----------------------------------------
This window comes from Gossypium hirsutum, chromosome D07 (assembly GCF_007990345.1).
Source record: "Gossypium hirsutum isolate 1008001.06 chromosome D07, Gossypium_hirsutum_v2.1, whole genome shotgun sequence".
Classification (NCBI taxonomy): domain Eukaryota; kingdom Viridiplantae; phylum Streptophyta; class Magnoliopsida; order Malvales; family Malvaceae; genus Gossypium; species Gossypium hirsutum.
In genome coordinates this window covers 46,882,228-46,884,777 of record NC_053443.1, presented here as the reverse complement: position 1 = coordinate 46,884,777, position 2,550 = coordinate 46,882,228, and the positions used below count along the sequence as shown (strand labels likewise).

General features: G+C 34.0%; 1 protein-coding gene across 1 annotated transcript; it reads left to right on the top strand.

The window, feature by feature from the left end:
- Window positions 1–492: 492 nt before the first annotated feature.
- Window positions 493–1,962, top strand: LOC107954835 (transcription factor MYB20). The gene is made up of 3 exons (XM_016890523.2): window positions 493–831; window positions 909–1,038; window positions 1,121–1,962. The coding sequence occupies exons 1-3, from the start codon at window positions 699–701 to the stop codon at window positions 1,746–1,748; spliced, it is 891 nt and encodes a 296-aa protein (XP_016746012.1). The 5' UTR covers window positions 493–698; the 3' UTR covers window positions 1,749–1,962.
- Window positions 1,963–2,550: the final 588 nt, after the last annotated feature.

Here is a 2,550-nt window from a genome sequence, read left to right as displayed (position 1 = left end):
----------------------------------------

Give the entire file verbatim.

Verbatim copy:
This window comes from Gossypium hirsutum, chromosome D07 (assembly GCF_007990345.1).
Source record: "Gossypium hirsutum isolate 1008001.06 chromosome D07, Gossypium_hirsutum_v2.1, whole genome shotgun sequence".
Classification (NCBI taxonomy): domain Eukaryota; kingdom Viridiplantae; phylum Streptophyta; class Magnoliopsida; order Malvales; family Malvaceae; genus Gossypium; species Gossypium hirsutum.
In genome coordinates this window covers 46,882,228-46,884,777 of record NC_053443.1, presented here as the reverse complement: position 1 = coordinate 46,884,777, position 2,550 = coordinate 46,882,228, and the positions used below count along the sequence as shown (strand labels likewise).

General features: G+C 34.0%; 1 protein-coding gene across 1 annotated transcript; it reads left to right on the top strand.

The window, feature by feature from the left end:
- Window positions 1–492: 492 nt before the first annotated feature.
- Window positions 493–1,962, top strand: LOC107954835 (transcription factor MYB20). The gene is made up of 3 exons (XM_016890523.2): window positions 493–831; window positions 909–1,038; window positions 1,121–1,962. The coding sequence occupies exons 1-3, from the start codon at window positions 699–701 to the stop codon at window positions 1,746–1,748; spliced, it is 891 nt and encodes a 296-aa protein (XP_016746012.1). The 5' UTR covers window positions 493–698; the 3' UTR covers window positions 1,749–1,962.
- Window positions 1,963–2,550: the final 588 nt, after the last annotated feature.

Here is a 2,550-nt window from a genome sequence, read left to right as displayed (position 1 = left end):